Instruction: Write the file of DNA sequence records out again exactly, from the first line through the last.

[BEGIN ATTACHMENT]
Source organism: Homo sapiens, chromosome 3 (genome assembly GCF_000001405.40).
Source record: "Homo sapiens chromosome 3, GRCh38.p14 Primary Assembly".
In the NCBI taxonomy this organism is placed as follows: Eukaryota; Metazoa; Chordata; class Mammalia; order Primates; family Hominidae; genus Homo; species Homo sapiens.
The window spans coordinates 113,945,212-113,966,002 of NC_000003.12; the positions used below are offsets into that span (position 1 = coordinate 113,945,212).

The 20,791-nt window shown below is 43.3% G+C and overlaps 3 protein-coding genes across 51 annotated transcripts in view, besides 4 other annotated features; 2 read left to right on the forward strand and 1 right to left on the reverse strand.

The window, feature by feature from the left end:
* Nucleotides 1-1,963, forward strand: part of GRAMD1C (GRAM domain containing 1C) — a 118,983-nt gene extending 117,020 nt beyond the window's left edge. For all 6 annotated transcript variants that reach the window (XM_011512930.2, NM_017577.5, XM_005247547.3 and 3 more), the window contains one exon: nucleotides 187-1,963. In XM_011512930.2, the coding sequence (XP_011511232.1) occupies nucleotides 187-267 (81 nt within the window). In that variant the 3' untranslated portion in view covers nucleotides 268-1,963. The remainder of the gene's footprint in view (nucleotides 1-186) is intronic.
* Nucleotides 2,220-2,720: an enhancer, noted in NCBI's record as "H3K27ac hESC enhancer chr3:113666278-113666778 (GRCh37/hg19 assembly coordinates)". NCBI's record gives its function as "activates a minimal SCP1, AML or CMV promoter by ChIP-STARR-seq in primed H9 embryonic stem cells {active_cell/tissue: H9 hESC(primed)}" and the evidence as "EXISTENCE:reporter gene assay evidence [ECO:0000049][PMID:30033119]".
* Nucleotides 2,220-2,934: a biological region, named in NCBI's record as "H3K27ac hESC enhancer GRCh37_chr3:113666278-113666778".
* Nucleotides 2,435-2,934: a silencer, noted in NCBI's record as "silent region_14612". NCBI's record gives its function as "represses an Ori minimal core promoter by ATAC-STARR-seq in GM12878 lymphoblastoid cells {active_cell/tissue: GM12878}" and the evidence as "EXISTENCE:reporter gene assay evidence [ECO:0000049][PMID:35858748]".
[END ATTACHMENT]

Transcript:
Source organism: Homo sapiens, chromosome 3 (genome assembly GCF_000001405.40).
Source record: "Homo sapiens chromosome 3, GRCh38.p14 Primary Assembly".
In the NCBI taxonomy this organism is placed as follows: Eukaryota; Metazoa; Chordata; class Mammalia; order Primates; family Hominidae; genus Homo; species Homo sapiens.
The window spans coordinates 113,945,212-113,966,002 of NC_000003.12; the positions used below are offsets into that span (position 1 = coordinate 113,945,212).

The 20,791-nt window shown below is 43.3% G+C and overlaps 3 protein-coding genes across 51 annotated transcripts in view, besides 4 other annotated features; 2 read left to right on the forward strand and 1 right to left on the reverse strand.

The window, feature by feature from the left end:
* Nucleotides 1-1,963, forward strand: part of GRAMD1C (GRAM domain containing 1C) — a 118,983-nt gene extending 117,020 nt beyond the window's left edge. For all 6 annotated transcript variants that reach the window (XM_011512930.2, NM_017577.5, XM_005247547.3 and 3 more), the window contains one exon: nucleotides 187-1,963. In XM_011512930.2, the coding sequence (XP_011511232.1) occupies nucleotides 187-267 (81 nt within the window). In that variant the 3' untranslated portion in view covers nucleotides 268-1,963. The remainder of the gene's footprint in view (nucleotides 1-186) is intronic.
* Nucleotides 2,220-2,720: an enhancer, noted in NCBI's record as "H3K27ac hESC enhancer chr3:113666278-113666778 (GRCh37/hg19 assembly coordinates)". NCBI's record gives its function as "activates a minimal SCP1, AML or CMV promoter by ChIP-STARR-seq in primed H9 embryonic stem cells {active_cell/tissue: H9 hESC(primed)}" and the evidence as "EXISTENCE:reporter gene assay evidence [ECO:0000049][PMID:30033119]".
* Nucleotides 2,220-2,934: a biological region, named in NCBI's record as "H3K27ac hESC enhancer GRCh37_chr3:113666278-113666778".
* Nucleotides 2,435-2,934: a silencer, noted in NCBI's record as "silent region_14612". NCBI's record gives its function as "represses an Ori minimal core promoter by ATAC-STARR-seq in GM12878 lymphoblastoid cells {active_cell/tissue: GM12878}" and the evidence as "EXISTENCE:reporter gene assay evidence [ECO:0000049][PMID:35858748]".